comment by imonroe ·
2010-05-21T15:44:41.678Z · LW(p) · GW(p)
I wrote up a post yesterday, but I found I was unable to post it, except as a draft, since I lack the necessary karma. I thought it might be an interesting thing to discuss, however, since lots of folks here have deeper knowledge than I do about markets and game theory
I've been working recently for an auction house that deals in things like fine art, etc. I've noticed, by observing many auctions, that certain behaviors are pretty reliable, and I wonder if the system isn't "game-able" to produce more desirable outcomes for the different parties involved.
I think Less Wrong readers might have some interesting insights into the situation. Hopefully, at the least, it's an interesting thing to think about for a few minutes. Feel free to point out if this is well-worn territory; in fact, any feedback is welcome.
Structure of the game:
We have objects consigned with us. We have our experts evaluate the objects, and provide an estimate of their value, based on previous auction outcomes for similar objects and their own expertise. So, for instance, a piece of furniture may be estimated to bring a value of $400-$800, a particular painting might be estimated to bring $10,000-$20,000, and so forth. While not "arbitrary", they are to some degree simply good guesses.
We publish a catalog before the auction, listing the items up for sale along with their estimated values. A minimum bid is set, usually half of the low estimate.
The auction proceeds following bidding increments, which vary from one price bracket to another. So, for instance, between $100 and $200, the bidding increments are $10 -- so, $100, $110, $120, etc. Between, say, $10,000 and $20,000 however, the bidding increments are $1000 -- $10,000; $11,000; $12,000 and so forth.
Regardless of what bracket the prices fall into, there are several tendencies that happen frequently:
-- Bidders will readily bid on items they want which still have an asking price of below the low estimate. They feel like they're getting a bargain.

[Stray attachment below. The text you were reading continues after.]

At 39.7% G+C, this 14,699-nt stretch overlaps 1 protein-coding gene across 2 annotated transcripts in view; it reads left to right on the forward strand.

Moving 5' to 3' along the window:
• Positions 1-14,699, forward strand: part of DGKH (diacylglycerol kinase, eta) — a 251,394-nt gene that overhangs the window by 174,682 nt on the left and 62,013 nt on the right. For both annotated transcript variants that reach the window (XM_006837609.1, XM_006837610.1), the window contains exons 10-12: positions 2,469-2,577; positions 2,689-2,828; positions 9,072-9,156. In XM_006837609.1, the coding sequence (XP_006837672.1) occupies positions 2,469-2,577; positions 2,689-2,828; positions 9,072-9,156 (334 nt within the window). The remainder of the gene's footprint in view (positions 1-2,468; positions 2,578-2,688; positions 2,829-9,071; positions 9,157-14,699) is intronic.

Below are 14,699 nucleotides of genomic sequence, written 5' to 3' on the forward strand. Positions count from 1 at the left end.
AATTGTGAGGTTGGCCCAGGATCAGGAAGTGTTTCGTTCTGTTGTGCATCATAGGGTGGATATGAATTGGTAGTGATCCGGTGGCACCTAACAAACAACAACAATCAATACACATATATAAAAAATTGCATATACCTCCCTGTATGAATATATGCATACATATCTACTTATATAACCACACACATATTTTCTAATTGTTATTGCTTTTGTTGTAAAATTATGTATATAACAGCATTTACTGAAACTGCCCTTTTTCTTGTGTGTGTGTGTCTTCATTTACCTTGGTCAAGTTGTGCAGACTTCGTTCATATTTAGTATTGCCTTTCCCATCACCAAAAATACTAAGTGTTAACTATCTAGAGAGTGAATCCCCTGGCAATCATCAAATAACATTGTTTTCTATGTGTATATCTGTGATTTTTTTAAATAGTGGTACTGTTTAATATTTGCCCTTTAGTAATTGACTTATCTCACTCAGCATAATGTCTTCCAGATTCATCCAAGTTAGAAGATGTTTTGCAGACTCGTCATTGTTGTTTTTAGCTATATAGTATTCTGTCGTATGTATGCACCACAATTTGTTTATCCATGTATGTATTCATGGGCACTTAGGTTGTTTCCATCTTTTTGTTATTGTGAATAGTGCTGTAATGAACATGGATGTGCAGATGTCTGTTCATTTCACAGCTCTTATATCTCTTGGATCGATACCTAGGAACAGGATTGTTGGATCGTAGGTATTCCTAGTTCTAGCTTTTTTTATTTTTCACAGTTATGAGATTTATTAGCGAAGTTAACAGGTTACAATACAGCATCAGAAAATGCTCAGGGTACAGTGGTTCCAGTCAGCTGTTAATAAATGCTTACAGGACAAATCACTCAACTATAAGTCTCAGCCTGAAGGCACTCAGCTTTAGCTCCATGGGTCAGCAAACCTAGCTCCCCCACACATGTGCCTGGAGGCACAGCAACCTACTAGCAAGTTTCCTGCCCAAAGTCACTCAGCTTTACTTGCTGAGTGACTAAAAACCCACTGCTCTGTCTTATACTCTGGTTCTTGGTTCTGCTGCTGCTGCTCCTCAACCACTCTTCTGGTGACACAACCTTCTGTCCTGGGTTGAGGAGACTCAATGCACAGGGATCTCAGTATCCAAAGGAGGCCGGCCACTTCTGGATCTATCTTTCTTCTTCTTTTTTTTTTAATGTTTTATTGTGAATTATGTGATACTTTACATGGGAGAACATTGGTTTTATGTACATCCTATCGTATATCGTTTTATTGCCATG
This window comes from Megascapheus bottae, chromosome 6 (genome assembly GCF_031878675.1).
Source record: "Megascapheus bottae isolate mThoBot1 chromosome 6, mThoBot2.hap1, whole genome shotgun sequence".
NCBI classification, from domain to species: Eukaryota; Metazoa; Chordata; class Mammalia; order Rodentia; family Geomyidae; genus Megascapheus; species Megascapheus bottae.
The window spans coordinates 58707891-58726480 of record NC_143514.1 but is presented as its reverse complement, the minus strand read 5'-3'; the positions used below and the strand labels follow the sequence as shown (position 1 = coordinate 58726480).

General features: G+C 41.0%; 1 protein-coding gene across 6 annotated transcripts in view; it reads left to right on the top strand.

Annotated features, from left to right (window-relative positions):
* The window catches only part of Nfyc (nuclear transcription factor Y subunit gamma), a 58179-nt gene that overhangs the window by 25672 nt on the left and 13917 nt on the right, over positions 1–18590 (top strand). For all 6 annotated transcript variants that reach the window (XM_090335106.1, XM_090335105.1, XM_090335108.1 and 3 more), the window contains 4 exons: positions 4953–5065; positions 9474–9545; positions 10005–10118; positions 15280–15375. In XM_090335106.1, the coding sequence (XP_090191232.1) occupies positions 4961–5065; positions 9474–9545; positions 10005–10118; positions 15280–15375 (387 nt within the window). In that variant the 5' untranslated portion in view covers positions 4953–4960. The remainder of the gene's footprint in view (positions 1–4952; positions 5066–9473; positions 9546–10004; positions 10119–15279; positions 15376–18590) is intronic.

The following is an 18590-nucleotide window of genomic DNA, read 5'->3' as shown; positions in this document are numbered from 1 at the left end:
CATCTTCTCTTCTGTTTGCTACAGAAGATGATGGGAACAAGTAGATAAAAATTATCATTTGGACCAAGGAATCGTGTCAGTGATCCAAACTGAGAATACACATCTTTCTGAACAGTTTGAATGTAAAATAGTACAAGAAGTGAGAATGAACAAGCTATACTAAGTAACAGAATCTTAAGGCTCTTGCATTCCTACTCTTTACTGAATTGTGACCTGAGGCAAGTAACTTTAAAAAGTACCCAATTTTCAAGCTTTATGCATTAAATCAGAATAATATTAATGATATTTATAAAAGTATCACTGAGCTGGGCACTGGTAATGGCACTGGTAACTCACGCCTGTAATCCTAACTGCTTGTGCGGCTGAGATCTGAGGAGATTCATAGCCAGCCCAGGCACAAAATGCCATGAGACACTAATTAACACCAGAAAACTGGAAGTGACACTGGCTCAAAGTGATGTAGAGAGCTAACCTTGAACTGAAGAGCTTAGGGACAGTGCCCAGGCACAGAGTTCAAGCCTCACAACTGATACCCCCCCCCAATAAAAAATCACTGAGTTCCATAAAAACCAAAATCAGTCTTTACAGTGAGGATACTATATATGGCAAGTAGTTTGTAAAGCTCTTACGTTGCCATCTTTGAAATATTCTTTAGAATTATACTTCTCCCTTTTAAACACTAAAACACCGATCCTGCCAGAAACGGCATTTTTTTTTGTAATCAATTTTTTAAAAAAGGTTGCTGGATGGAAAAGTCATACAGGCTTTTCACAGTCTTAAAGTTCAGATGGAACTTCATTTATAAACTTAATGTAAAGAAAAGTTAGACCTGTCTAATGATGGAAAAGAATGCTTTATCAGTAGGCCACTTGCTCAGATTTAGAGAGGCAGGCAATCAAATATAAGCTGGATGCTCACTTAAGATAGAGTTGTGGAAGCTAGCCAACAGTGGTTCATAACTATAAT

-- Bidding will slow between the low estimate and the high estimate. Here, they're really relying on the estimate for their idea of whether or not the deal is so good.
-- Bidders become much more reticent about continuing to bid once the price reaches or exceeds the high estimate.
-- "Bidding wars" are more likely to the degree to which bidders feel they still have room to get a "good deal"
It seems to me that it is advantageous (in terms of maximizing the final price paid for an item) to have MORE bidding increments between the low and high estimates than it is to have fewer. That is to say --
I would expect more bids on an item which has an estimate between $200-$400, where there are 20 bid increments between the low estimate and the high estimate, than I would expect on an item estimated to sell between $10,000 and $15,000, which only has five bidding increments between the low and the high.
Now, naturally, some of that has to do with the fact that the lower-priced item is affordable to more bidders. It's also worth noting that increasing the bid increments makes sure that the auction itself doesn't take forever to complete (the higher increments cause bidders to drop out faster, regardless of the number of increments.